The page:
Thursday, June 21 , 2018, 11:33 pm | Mostly Cloudy 60º

 
 
 
 

Outdoors Q&A: Properly Catching and Releasing Fish While Taking Photos?

Rule of thumb is to keep hands wet when holding fish out of water for photo-op

Taking photos of fish without putting them at risk can be tricky.
Taking photos of fish without putting them at risk can be tricky. (Roger Bloom, Heritage and Wild Trout Program CDFW)

Question: My friends and I are all fly fishermen who promote catch-and-release fishing rather than taking fish for consumption.

Many other fishermen, fishing guides and lodges, as well as most fly fishing magazines, also claim to share this philosophy, but then publish untold numbers of photos of people holding the fish they’ve caught.

Typically, these photos reveal the fish being held for quite a few seconds out of water, and clearly their slime barrier is being broken by the clutching hands.

I wonder how many fish handled in this way ultimately die from the stress of being caught, held out of water and having their protective coating compromised.

While growing up, I was taught if you break the slime barrier, the fish will likely die. Is this true?

Moreover, most anglers I know count successful days of fishing as catching (and releasing) as many fish as possible.

If you consider the increased probability of a fish dying from being caught and held, multiplied by the number of fish caught, there could be a lot of mortality which goes directly against the point of catch and release.

Can you provide some information on this issue? (David W.)

Answer: While many photo layouts suggest prolonged time out of water, it can obviously vary greatly.

According to senior environmental scientist Jeff Weaver, a good rule of thumb is to hold your breath when you lift the fish and get it back into the water before you run out of breath.

Wetting hands before handling fish is probably the most effective method to minimize damage to the slime coating.

Handling fish with dry hands generally removes at least some areas of this protective barrier, subjecting the fish to increased risk of fungal or other infection (though not necessarily mortality).

If extra time is needed to set up the photo or make adjustments to correct for lighting problems, etc., the fish should be retained under water in a net for as much time as possible.

There are four important practices that will help reduce mortality:

1. Keep most of the body of the fish in the water while photographing it, particularly the opercula and gills so they remain oxygenated.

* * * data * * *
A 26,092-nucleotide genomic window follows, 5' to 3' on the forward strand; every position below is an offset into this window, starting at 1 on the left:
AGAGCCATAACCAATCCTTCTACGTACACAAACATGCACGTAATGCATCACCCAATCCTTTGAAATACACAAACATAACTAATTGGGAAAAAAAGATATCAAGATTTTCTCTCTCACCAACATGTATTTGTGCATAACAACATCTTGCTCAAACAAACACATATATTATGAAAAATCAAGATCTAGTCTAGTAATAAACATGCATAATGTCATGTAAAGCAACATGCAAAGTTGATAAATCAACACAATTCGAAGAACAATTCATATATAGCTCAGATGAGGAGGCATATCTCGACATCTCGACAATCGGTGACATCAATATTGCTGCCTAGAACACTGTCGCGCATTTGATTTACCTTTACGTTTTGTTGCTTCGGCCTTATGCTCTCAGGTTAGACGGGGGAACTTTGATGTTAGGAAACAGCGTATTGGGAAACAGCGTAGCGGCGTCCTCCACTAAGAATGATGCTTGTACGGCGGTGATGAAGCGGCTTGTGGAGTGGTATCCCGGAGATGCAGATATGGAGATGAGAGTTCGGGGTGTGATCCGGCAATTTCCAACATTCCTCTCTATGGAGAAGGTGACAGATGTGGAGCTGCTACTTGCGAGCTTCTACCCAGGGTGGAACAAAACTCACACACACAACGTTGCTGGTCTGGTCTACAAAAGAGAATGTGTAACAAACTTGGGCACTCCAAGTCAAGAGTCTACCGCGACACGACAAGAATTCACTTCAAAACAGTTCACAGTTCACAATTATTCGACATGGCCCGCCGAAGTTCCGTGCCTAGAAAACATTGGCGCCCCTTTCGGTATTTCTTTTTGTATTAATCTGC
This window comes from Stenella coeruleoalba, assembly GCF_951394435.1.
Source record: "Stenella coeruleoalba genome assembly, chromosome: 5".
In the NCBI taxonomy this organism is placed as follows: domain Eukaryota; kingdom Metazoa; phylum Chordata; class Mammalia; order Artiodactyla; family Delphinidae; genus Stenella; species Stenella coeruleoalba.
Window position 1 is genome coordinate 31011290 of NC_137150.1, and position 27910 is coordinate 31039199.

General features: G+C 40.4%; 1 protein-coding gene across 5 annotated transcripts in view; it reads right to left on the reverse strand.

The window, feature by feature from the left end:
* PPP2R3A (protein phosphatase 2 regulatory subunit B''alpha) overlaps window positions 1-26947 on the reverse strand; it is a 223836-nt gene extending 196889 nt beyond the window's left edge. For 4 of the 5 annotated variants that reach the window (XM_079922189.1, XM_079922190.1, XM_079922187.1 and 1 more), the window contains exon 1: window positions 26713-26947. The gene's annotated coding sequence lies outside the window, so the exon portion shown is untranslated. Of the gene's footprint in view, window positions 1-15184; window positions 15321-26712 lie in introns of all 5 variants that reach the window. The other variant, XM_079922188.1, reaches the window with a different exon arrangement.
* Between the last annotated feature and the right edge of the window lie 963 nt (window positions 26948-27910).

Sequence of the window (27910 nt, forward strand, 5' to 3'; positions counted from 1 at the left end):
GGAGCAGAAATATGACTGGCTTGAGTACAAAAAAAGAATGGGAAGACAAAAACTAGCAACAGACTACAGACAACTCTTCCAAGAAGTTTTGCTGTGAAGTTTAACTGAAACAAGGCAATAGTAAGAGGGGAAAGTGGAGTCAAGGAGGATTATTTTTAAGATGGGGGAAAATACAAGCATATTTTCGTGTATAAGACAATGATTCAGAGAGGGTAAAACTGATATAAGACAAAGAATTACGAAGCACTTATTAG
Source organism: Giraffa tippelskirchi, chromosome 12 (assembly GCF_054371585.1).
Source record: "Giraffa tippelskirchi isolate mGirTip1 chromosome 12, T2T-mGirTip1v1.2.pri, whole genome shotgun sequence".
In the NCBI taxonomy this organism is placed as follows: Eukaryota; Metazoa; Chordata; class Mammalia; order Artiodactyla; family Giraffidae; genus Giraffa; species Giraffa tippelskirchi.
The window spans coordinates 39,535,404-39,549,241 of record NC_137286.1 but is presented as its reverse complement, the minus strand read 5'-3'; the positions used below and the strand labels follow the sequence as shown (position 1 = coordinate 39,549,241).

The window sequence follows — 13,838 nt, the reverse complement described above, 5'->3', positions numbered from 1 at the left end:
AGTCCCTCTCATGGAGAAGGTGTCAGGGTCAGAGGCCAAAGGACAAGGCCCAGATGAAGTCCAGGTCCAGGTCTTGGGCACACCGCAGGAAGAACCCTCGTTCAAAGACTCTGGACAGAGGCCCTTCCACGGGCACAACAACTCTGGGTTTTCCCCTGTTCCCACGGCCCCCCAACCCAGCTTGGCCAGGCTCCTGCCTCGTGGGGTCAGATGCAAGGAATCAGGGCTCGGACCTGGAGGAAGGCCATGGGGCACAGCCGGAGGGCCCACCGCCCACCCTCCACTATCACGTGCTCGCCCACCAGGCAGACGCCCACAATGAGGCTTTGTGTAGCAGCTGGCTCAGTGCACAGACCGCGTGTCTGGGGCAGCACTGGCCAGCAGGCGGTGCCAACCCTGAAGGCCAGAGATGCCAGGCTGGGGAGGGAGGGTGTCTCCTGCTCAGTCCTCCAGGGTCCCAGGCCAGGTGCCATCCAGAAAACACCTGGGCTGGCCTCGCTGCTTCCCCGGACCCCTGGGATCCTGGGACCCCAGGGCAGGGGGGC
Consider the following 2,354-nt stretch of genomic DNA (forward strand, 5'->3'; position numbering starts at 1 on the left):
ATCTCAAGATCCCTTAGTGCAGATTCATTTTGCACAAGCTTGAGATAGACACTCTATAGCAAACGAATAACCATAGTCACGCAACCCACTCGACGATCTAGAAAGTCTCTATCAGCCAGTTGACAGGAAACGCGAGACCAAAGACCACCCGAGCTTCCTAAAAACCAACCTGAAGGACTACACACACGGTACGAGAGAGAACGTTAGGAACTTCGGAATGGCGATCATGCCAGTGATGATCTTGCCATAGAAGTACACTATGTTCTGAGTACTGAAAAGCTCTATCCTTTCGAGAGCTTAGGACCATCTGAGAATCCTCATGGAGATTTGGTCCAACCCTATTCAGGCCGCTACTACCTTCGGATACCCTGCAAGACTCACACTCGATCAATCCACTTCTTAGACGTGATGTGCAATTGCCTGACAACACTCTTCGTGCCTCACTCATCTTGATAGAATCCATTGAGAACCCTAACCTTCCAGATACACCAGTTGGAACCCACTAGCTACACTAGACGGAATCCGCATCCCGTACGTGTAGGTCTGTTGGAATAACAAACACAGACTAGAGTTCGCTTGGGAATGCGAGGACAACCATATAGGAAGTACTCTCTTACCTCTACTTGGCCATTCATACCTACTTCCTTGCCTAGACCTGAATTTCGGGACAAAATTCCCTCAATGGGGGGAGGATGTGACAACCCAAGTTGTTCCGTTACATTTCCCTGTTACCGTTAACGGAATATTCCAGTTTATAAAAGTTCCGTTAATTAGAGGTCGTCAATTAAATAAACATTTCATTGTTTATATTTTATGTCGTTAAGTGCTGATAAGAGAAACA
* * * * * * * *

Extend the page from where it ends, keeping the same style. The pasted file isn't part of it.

2. Always hold the fish with wet hands underneath the pectoral fins (near the head) and at the caudal peduncle (narrow part just forward of the caudal or tail fin) to avoid injury to the vital organs in the belly.

3. Assuming you have a fishing partner who will serve as photographer, have that person get the camera settings ready and set up the frame of the picture while the fish is retained underwater in a net.

Quickly remove the fish from the water for a picture and return it to the net to rest and respirate for some time, then lift it again for another shot (only if necessary to get a good photo).

4. Always recover the fish before releasing it to the point that it can swim of its own accord and remain upright. If necessary, hold the fish with the mouth facing upstream in an area with adequate flow to ensure thorough oxygenation of the gills.

When transporting turkeys home, which parts are required for ID?

Q: What portions of a turkey is a hunter required to retain for identification purposes?

I’m not sure that “plucking a turkey in the field but leaving the beard attached” is sufficient to stay legal when transporting. While keeping the beard would certainly help identify, I believe a fully feathered head or wing is the actual requirement.

In fact, if a hunter chooses to pluck both wings and leave the “fully feathered head” attached, would that be enough proof for identification purposes? Please advise. (Blake D.)

A: Hunters are not required to retain the turkey’s beard.

However, “all birds, including migratory game birds, possessed or transported within California must have a fully feathered wing or head attached until placed into a personal abode or commercial preservation facility or when being prepared for immediate consumption” (California Code of Regulations Title 14, section 251.7).

Since the law only authorizes the take of bearded turkeys during the spring season, the California Department of Fish and Wildlife (CDFW) recommends leaving the beard attached during the spring season (CCR Title 14, section 300).

How to properly preserve and transport Pacific halibut?

Q: I’m planning some trips this year to fish for Pacific halibut. If we should happen to catch one of any size, what is the legal way to transport a fish if it won’t fit in a cooler? Could it be filleted, and if so, when could that be done?

I’m very particular about preserving fresh fish properly as soon as it’s caught. (Ross B.)

A: You may not fillet your Pacific halibut when on your boat or before you land the fish (Fish and Game Code sections 5508-5509). Once ashore, there are no restrictions on filleting your fish into the size and conformity you want.

Video recording crab traps?

Q: Are there any regulations or restrictions regarding using video cameras (GoPros) on crab traps or lobster hoop nets? (Josh F.)

A: No, there are no fishing regulations that prohibit use of a video camera while fishing.

— Carrie Wilson is a marine biologist with the California Department of Fish & Wildlife. She can be reached at [email protected].

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